The faded aura of big money. About a week before the fight, one of my classmates blurted out that Ali and Frazier would earn $2.5 million each for stepping in the ring, an unheard of sum in those days. My teacher, Mrs. Malden (who apparently was not paying close attention to the news), scolded my classmate for such a fabrication. Impossible, she said. Nobody would and should be paid that much just for a boxing match. How dare you say such a thing! Check your facts next time! I knew my classmate (whose name I can’t recall) was right but could muster the courage to correct Mrs. Malden for fear of being pummeled with a yardstick. Ali-Frazier forever changed the way we view money and sports and gave us a glimpse of the possibilities that lay ahead. The shock value of mega-paydays would slowly subside, continuing throughout the 70’s and 80’s as free agency in team sports and closed circuit / pay-per-view in boxing opened the coffers to riches that would dwarf the haul carried off by Ali and Frazier. If Mrs. Malden is still around, I want her to know that Alex Rodriguez really does make $25 million a year. No joke.
Fight of the Century 2.0 What if Ali-Frazier was held today, with a multitude of informational channels and touch-points that did not exist or were even imagined in 1971? The night of the fight, very few people, including me, saw the event live or were even aware of what was transpiring inside the Garden until late that night or the next morning. There was a level of suspense — which today, qualifies as anything you don’t know for more than 20 minutes. My only lifeline to the bout was occasional updates on 1010 WINS via my transistor radio. Until the fight was rebroadcast on Wide World of Sports, you simply had to use your imagination. What a quaint notion. Today, the reach and frenzy of information about the event would be ratcheted up several degrees, blow-by-blow, in real time and around the globe at a dizzying pace. Then again, what isn’t? Events from the historic (revolutions in the Middle East) to the mundane (Justin Bieber haircuts) qualify as big, if not transformational. Ali-Frazier in 2011 would be a global, all-encompassing, real-time explosion of hype. Nonetheless, more people would still care about American Idol, Charlie Sheen and Glenn Beck. The fight’s place in history would not be frozen in time as it is now. Its effect would be diluted, over-hyped and commercialized. Ali’s social conscience and Frazier’s raw authenticity would be compromised and distorted. But hey, it’s really a moot point because the storyline created by these two iconic figures, set against the backdrop of enormous cultural and social change in our country, cannot be replicated in another era.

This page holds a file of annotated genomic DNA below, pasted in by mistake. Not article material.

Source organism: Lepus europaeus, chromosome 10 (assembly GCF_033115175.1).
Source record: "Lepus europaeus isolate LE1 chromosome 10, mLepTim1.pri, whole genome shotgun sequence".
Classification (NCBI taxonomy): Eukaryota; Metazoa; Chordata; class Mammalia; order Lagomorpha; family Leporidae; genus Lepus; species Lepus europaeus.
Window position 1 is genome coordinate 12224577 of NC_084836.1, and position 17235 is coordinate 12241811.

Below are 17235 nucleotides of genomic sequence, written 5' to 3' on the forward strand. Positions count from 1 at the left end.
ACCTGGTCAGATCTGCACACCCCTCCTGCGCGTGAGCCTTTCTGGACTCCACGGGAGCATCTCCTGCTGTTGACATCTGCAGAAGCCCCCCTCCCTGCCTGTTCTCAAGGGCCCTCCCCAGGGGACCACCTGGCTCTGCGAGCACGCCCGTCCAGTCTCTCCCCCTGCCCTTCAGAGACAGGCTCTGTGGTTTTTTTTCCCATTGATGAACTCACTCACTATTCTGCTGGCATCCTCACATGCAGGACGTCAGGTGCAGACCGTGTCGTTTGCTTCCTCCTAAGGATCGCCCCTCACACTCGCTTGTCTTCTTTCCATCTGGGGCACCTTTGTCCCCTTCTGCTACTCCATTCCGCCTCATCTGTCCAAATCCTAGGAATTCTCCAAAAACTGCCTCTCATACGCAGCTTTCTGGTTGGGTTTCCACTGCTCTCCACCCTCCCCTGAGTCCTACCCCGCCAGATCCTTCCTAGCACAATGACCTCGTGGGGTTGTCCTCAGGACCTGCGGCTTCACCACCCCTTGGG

The demise of boxing and the heavyweight brand. For much of the 20th Century, boxing was one of the most popular sports in America and the Heavyweight Champion was among the most recognized public figures in the world. By the early 70’s the sport was well into gradual fade as a sporting and cultural institution. But when the stars aligned as they did on March 8, 1971, the sport and its gladiators, especially the heavyweights, still had the ability to transcend the ring in a very meaningful and lasting way. If my mother and fourth grade teacher were talking about it, you knew it packed a punch. True, there have been many so-called super fights since then – Ali-Foreman, Holmes-Cooney, Leonard-Duran, Hagler-Hearns, Tyson-Holyfield. But none could match the relevance and staying power of Ali-Frazier I; none could be regarded as a seminal moment in modern American history. Today, Manny Pacquiao earns far more money than Ali or Frazier could ever imagine. He’s a global icon, a man with a passion for political and social causes. But when he fights, fourth graders are preoccupied by their text messages and iPod’s, not by how he’ll fair against Shane Mosley. And their teachers won’t blink or whack you with a dry eraser if you mention that Pacquiao earns tens of millions of dollars for his efforts. As for the heavyweight champion of the world? Go ahead, name him – any of them. If he walked through Grand Central Station in his boxing trunks, not a head would turn. Guys like Ali, Joe Louis, Jack Dempsey, Mike Tyson could jolt an entire planet with a clenched fist or a spoken word. No more. Heavyweight Champion is now an irrelevant brand, especially in the USA. Who would have imagined such a thing 40 years ago, or even 10 years ago? The reasons are far too many to address here, but it’s a sign of just how much the sporting and cultural landscape has evolved.